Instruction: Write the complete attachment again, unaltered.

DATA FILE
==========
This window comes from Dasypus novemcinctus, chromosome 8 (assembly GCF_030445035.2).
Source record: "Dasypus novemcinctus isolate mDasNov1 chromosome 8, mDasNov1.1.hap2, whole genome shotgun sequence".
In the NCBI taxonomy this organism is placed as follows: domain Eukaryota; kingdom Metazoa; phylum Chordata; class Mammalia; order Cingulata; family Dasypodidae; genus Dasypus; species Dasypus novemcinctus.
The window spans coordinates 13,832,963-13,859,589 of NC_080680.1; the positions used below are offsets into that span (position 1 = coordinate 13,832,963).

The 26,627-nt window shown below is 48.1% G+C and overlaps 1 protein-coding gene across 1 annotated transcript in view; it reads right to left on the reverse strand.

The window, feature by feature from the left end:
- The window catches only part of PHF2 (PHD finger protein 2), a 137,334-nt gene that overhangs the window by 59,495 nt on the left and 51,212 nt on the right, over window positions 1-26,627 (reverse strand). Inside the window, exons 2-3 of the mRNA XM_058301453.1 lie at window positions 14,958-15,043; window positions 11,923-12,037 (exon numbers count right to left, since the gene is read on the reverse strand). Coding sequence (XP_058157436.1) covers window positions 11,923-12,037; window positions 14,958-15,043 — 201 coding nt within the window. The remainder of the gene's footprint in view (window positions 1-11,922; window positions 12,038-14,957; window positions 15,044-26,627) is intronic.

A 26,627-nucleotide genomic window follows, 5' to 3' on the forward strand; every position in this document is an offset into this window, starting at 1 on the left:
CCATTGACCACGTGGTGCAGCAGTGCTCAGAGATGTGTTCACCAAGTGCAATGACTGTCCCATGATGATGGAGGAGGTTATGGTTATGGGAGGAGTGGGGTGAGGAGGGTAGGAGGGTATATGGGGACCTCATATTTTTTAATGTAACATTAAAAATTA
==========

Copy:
This window comes from Dasypus novemcinctus, chromosome 8 (assembly GCF_030445035.2).
Source record: "Dasypus novemcinctus isolate mDasNov1 chromosome 8, mDasNov1.1.hap2, whole genome shotgun sequence".
In the NCBI taxonomy this organism is placed as follows: domain Eukaryota; kingdom Metazoa; phylum Chordata; class Mammalia; order Cingulata; family Dasypodidae; genus Dasypus; species Dasypus novemcinctus.
The window spans coordinates 13,832,963-13,859,589 of NC_080680.1; the positions used below are offsets into that span (position 1 = coordinate 13,832,963).

The 26,627-nt window shown below is 48.1% G+C and overlaps 1 protein-coding gene across 1 annotated transcript in view; it reads right to left on the reverse strand.

The window, feature by feature from the left end:
- The window catches only part of PHF2 (PHD finger protein 2), a 137,334-nt gene that overhangs the window by 59,495 nt on the left and 51,212 nt on the right, over window positions 1-26,627 (reverse strand). Inside the window, exons 2-3 of the mRNA XM_058301453.1 lie at window positions 14,958-15,043; window positions 11,923-12,037 (exon numbers count right to left, since the gene is read on the reverse strand). Coding sequence (XP_058157436.1) covers window positions 11,923-12,037; window positions 14,958-15,043 — 201 coding nt within the window. The remainder of the gene's footprint in view (window positions 1-11,922; window positions 12,038-14,957; window positions 15,044-26,627) is intronic.

A 26,627-nucleotide genomic window follows, 5' to 3' on the forward strand; every position in this document is an offset into this window, starting at 1 on the left:
CCATTGACCACGTGGTGCAGCAGTGCTCAGAGATGTGTTCACCAAGTGCAATGACTGTCCCATGATGATGGAGGAGGTTATGGTTATGGGAGGAGTGGGGTGAGGAGGGTAGGAGGGTATATGGGGACCTCATATTTTTTAATGTAACATTAAAAATTA